Sunday, July 15, 2012

A little experiment -- in 2 parts

I've taken lots of classes, including on-line classes through Quilt University ( ). Sounds weird, I know. You might ask "How do you 'see' what to do? How do you get feedback? Do you use a virtual sewing machine?" Obviously, this doesn't work too well if the point of the class is to learn a manual skill that requires hands-on input, but for some things, the online thing works pretty well. One of my best experiences, so far, was a class with Jane Hall (Firm Foundations), in which she covers a very wide range of foundation piecing methods.

The first part of the little experiment was actually pretty big. A friend and I did the course together. We got together ahead of time and decided to use black and white fabrics, with a small number of jewel tone colors to spice things up. We knew we were going to end up with a bunch of individual blocks, and we decided to coordinate a bit, so that we could get some use out of what we made without a tremendous amount of extra work. We graded the B&W fabrics into a range of 'values' (virtually all white to virtually all black with about 5 intermediate values in between) and divvied up the fabrics so we would each have a set of distinct fabrics. Each week, for the class, we had a block or two that were strongly suggested as homework, and then a few more optional examples of the same technique. Somewhat miraculously, my friend and I ended up making the exact same set of 10 blocks (except for 1 extra, see below). I put them together with sashed blank blocks and an original paper pieced border to build a quilt top. The paper-foundation pieced border was a little like a 'senior thesis'  -- the capper for our Quilt University class.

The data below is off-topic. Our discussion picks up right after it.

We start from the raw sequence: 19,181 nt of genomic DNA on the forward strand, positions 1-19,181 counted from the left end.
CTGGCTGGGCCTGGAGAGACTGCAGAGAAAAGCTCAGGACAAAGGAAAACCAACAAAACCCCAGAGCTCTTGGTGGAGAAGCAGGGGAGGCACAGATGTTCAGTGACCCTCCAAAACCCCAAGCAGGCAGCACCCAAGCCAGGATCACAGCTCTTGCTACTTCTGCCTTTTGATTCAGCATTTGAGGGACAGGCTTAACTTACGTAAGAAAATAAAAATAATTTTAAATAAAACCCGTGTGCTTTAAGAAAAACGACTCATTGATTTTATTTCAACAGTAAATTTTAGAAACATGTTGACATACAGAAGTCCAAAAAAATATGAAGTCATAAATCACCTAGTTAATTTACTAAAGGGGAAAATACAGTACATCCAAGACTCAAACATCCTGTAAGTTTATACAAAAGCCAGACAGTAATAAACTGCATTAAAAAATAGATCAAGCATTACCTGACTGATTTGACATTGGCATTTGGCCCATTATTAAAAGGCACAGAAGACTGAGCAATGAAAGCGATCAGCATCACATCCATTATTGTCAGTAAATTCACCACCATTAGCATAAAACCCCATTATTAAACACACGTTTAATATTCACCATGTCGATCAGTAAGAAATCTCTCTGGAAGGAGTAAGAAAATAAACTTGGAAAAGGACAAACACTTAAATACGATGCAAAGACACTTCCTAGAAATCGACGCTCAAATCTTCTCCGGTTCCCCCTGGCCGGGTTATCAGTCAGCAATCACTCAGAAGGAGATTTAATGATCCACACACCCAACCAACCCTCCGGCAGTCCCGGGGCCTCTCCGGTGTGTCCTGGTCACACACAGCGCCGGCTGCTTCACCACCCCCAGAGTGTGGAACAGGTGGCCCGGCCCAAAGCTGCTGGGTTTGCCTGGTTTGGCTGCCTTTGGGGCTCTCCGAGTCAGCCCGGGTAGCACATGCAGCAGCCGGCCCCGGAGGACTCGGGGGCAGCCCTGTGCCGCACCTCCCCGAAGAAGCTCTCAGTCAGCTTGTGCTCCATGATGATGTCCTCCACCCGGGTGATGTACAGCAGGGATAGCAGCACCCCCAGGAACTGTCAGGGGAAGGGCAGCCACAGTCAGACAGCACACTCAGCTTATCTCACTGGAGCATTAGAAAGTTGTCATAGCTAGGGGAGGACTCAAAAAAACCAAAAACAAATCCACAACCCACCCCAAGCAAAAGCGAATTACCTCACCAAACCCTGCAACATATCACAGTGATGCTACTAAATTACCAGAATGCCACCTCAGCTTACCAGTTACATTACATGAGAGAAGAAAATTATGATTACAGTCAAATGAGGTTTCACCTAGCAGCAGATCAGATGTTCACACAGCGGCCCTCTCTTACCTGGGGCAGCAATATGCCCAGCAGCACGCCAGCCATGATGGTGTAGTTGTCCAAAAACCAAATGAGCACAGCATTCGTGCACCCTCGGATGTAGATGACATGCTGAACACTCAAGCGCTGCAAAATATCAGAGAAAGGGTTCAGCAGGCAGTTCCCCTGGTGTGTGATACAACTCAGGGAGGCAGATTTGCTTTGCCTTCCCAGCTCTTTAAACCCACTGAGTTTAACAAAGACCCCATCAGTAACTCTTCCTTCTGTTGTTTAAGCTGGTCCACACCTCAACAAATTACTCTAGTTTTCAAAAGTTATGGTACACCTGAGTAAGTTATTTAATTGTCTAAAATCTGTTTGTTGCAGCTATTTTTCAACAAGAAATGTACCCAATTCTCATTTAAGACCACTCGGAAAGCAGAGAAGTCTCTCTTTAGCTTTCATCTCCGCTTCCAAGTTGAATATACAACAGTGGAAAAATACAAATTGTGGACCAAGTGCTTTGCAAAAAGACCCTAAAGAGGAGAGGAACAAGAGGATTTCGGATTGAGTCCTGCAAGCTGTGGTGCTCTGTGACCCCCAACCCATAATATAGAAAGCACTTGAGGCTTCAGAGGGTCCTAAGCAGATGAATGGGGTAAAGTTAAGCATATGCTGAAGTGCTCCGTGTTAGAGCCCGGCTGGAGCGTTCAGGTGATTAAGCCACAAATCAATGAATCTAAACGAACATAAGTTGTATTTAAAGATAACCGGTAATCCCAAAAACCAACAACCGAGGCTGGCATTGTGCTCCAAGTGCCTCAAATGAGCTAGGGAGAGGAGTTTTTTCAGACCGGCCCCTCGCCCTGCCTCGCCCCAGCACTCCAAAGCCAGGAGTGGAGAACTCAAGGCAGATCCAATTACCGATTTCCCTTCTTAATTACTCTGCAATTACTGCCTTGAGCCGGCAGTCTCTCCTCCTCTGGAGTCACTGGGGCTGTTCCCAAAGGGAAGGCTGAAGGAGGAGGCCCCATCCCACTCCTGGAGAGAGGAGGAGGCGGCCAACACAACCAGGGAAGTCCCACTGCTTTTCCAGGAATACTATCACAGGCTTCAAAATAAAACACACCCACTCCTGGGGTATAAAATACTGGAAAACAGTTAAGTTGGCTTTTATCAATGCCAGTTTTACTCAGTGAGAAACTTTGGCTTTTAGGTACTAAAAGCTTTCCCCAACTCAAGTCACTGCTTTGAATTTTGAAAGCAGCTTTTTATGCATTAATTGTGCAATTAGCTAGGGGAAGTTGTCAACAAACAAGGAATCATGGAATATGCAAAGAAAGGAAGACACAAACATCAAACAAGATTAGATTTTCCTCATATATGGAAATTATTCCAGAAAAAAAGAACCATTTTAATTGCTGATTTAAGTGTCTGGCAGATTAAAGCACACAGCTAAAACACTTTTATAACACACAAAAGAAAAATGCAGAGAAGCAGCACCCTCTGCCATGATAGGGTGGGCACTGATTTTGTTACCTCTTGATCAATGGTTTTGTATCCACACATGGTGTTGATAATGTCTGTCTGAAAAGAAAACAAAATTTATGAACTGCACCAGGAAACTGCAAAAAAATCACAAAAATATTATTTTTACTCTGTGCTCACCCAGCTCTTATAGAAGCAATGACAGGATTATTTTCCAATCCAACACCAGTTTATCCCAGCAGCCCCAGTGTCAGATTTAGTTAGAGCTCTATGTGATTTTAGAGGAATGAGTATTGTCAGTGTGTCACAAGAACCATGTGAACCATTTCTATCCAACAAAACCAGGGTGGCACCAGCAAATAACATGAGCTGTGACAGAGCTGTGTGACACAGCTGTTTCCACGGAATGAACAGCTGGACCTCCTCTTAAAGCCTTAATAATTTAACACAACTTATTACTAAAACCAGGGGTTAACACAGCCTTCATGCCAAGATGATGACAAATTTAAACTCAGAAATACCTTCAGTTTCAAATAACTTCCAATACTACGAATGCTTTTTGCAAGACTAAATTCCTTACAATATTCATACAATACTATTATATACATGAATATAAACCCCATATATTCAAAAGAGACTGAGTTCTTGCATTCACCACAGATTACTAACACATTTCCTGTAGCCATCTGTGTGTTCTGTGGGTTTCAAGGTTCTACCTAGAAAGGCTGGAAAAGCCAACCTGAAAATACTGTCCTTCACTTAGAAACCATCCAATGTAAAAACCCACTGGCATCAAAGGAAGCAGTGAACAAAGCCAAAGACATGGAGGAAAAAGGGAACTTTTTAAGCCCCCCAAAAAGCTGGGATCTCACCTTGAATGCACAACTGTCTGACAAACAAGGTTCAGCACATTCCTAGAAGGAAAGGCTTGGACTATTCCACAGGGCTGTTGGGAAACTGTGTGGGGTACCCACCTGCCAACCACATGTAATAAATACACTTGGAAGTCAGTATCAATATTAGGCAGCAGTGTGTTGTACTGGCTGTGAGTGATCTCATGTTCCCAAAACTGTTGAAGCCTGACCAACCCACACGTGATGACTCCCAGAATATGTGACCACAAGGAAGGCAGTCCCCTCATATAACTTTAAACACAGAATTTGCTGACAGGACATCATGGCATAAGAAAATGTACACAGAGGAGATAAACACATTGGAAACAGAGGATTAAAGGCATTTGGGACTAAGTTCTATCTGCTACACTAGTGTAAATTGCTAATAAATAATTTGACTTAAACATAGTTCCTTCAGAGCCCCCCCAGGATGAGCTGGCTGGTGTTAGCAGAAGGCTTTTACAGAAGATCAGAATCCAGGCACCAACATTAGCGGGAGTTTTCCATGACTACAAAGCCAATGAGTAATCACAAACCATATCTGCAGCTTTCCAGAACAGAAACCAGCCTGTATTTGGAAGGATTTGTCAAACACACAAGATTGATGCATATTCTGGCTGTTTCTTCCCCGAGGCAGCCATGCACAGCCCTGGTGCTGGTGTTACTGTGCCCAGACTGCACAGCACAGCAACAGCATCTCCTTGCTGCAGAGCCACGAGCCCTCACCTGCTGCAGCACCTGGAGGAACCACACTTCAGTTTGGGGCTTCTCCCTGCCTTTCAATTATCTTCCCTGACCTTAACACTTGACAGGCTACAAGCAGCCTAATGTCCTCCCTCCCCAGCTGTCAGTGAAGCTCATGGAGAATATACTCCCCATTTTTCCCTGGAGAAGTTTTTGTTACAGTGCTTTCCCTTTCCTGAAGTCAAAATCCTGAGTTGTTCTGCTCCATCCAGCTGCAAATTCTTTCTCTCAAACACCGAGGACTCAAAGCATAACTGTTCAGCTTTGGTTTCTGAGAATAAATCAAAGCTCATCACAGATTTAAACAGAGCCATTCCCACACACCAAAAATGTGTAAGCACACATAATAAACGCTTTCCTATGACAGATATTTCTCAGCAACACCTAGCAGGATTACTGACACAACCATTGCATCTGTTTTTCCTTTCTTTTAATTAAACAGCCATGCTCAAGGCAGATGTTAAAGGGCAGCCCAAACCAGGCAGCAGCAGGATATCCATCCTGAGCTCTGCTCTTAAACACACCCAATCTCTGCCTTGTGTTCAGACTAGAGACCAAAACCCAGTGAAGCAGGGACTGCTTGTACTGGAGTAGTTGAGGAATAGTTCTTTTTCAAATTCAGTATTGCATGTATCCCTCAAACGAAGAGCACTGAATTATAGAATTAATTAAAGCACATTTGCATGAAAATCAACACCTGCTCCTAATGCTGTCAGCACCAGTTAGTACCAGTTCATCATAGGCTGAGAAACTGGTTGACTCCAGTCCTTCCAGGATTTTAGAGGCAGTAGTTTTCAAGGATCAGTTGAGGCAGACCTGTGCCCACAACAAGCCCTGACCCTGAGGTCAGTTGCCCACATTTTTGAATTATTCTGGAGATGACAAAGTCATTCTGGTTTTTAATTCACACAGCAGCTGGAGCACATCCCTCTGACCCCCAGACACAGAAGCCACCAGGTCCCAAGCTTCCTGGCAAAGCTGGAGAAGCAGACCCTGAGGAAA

The finished quilt was given to a colleague, but also get a nice honorable mention in the 2011 Greater San Antonio Quilt Guild Show (my second show and first ribbon of any color). The quilt also has a small black and white stripe (railroaded) binding, and a beautiful scarlet red pearl cotton couched in-the-ditch next to the binding.
"It's Not All Black and White" unquilted top,
upside down from final. (@SGH 2011)
Me and the quilt and our pink ribbon, GSAQG 2011

The second part is the little experiment. After making the quilt, there was one block left over. I made the miniature Mariner's Compass, and my friend didn't. I won't show the foundation, since that came from Jane's course materials and is copyrighted, but it was a fairly standard compass with 16 points, and an appliqued center. Amazingly (to me  --  this is only my 4th mariner's compass), the entire block finished 6 inches.
Sections partly paired up and ready for assembly

I sewed things in 8 sections, and used Judy Mathiesen's 'fold back and sew next to the fold' method for some of the pieces in order to control the direction of the seam allowances.
Back -- Sections assembled, ready to trim

Back -- Center and outer 'pie-crust' section added

The outer section was cut from a single 6.5 inch square, and the compass was sewn in using a freezer paper template method and a little glue stick. Note that the the background fabric was actually used with the 'wrong side' facing out (see below) in order to get a lighter, lower contrast background.
Front -- Finished Miniature Mariner's Compass

Front -- Finished Mini-Mariner

This poor, lovely but lonely little Mariner's Compass sat pinned up on my wall for quite a while. Although I had no desire to make any more, it seemed a shame to let it waste away -- hence the little experiment. The graduate students, where I work, hold a charity Art Show and Auction every year. Little, relatively inexpensive things sell better than big things. The show is a great opportunity to 'clean house' AND do some good, so there is some incentive to finish off little experiments and let them move onto another life.

Here are the experimental results. I used EQ7 to audition different ideas for the prairie points before picking this arrangement and colors. Finished, they are 3/4 inch tall and made using Susan Cleveland's ( prairie point tool. I really like the asymmetric look (note to self -- do more of this...) and I like the complementary colors (they look better 'in the fabric' than online).

Finished, this little guy is 9.5 inches -- perfect to warm up some one's 'cube' at work.

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